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if the user zooms out on a MKMapView, i want MKAnnotations which are near to each other automatically grouped into one "group" annotation. if the user zooms back in, the "group" annotation should be split again to the unique/original annotations.

apple does this already in the iOS 4 Photos.app

is there a common, "predefined" way to do this?

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www.BMSClusterMap.com –  nurne Aug 12 '12 at 20:18

3 Answers 3

Its normal working with more than 1500 annotations on the map:

-(void)mapView:(MKMapView *)mapView_ regionDidChangeAnimated:(BOOL)animated
{
    NSMutableSet * coordSet = [[NSMutableSet alloc] init];

    for(id<MKAnnotation> an in mapView_.annotations)
    {
        if([an isKindOfClass:[MKUserLocation class]])
            continue;

        CGPoint point = [mapView_ convertCoordinate:an.coordinate toPointToView:nil];
        CGPoint roundedPoint;

        roundedPoint.x = roundf(point.x/10)*10;
        roundedPoint.y = roundf(point.y/10)*10;

        NSValue * value = [NSValue valueWithCGPoint:roundedPoint];

        MKAnnotationView * av = [mapView_ viewForAnnotation:an];

        if([coordSet containsObject:value])
        {
            av.hidden = YES;
        }
        else
        {
            [coordSet addObject:value];
            av.hidden = NO;
        }
    }

    [coordSet release];
}
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I like this solution, but it's not really normal. It is randomly selecting an annotation and hiding the other annotations nearby. I am trying to make it more predictable with consistent behavior. –  Mazyod Jan 5 '13 at 9:51
    
OK, this post has the best answer: stackoverflow.com/questions/7132207/… –  Mazyod Jan 5 '13 at 10:45

That's a brilliant idea. I'm working on a similar app, I hope you don't mind if I als implement the concept :).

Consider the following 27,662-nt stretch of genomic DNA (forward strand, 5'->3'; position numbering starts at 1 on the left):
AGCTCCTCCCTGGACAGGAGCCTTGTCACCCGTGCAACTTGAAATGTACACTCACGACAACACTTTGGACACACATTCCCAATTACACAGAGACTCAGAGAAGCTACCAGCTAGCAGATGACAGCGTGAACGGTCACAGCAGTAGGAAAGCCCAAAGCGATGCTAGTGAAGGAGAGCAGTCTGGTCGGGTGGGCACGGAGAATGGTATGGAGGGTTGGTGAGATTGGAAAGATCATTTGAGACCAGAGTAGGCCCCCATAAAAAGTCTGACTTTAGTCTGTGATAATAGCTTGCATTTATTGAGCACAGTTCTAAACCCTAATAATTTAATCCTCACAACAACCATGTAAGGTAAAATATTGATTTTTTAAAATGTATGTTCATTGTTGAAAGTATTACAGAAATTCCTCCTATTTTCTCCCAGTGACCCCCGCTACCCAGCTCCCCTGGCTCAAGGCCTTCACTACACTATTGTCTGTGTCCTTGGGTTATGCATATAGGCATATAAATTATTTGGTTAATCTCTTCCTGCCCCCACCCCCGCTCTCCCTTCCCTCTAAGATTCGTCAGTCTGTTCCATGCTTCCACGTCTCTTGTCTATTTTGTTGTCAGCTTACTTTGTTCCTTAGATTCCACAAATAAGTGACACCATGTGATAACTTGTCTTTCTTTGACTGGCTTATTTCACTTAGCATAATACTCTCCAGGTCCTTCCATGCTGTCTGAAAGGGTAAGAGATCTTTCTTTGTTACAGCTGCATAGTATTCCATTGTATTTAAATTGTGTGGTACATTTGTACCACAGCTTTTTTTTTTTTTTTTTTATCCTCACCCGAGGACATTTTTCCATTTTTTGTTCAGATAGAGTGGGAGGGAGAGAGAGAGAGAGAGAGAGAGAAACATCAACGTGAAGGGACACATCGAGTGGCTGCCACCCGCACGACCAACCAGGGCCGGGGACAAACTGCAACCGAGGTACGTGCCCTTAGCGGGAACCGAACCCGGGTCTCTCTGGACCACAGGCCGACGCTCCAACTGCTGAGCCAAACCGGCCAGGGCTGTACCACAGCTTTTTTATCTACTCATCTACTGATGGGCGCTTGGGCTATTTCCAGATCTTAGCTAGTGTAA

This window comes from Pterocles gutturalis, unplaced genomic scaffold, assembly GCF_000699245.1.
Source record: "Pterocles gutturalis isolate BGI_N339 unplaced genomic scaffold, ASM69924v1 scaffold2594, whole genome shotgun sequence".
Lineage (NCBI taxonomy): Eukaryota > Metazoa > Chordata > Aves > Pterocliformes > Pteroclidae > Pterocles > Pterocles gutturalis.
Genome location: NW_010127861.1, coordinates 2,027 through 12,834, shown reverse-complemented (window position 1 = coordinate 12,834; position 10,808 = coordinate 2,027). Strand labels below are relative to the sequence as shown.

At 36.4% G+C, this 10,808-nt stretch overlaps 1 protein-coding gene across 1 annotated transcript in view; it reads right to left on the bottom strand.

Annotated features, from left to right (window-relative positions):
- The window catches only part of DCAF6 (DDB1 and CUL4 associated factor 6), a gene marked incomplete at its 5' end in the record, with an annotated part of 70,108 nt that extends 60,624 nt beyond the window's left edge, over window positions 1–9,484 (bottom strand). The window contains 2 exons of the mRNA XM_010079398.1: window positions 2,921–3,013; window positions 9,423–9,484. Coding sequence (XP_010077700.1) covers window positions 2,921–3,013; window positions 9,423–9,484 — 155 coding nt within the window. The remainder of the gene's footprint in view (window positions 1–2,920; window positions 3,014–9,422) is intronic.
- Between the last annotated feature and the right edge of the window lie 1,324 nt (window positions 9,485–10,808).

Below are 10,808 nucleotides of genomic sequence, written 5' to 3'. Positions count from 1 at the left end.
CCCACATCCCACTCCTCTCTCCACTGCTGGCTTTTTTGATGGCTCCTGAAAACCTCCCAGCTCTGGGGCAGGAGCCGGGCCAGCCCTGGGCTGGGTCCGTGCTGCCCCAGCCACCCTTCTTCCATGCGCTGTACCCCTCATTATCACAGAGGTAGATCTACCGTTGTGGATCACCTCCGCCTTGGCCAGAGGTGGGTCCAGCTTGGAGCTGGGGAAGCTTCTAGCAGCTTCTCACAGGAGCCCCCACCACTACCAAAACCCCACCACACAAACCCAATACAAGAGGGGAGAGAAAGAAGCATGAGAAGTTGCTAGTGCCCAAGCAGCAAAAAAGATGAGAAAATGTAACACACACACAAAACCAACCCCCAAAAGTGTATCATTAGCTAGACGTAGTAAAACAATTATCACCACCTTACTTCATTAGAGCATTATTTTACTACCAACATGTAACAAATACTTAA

To answer your question to the best of my own ability, no, I don't think there is a predefined way to do this.

The best way I can think of to do it (after looking at the iOS4 photos app), is to make use of the mapView:regionDidChangeAnimated: delegate method. Any time the user scrolls/zooms, this method will be called.

Inside that method, you could have some quick geometry math to determine whether your points are "close enough" to consider merging. Once they're "merged", you'd remove one or both annotations, and put another annotation back in the same place that is a reference to both (you could make an AnnotationCluster class very easily that could conform to MKAnnotation but also hold an NSArray of annotations, and also contain methods for "breaking out" or "absorbing" other annotations and/or AnnotationCluster instances, etc).

When I say "quick geometry math", I mean the distance of the two points relative to the span of the map, and taking their relative distance as a percentage of the span of the whole map.

Where that would get tricky is if you had hundreds of annotations, as I can't off-hand think of a good way to implement that w/o a double loop.

What do you reckon?

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This project does something interesting. Though, have a look at reported issues before changing too many things in your code. Because it could be not good enough for your needs yet.

I personnaly ended up implementing this

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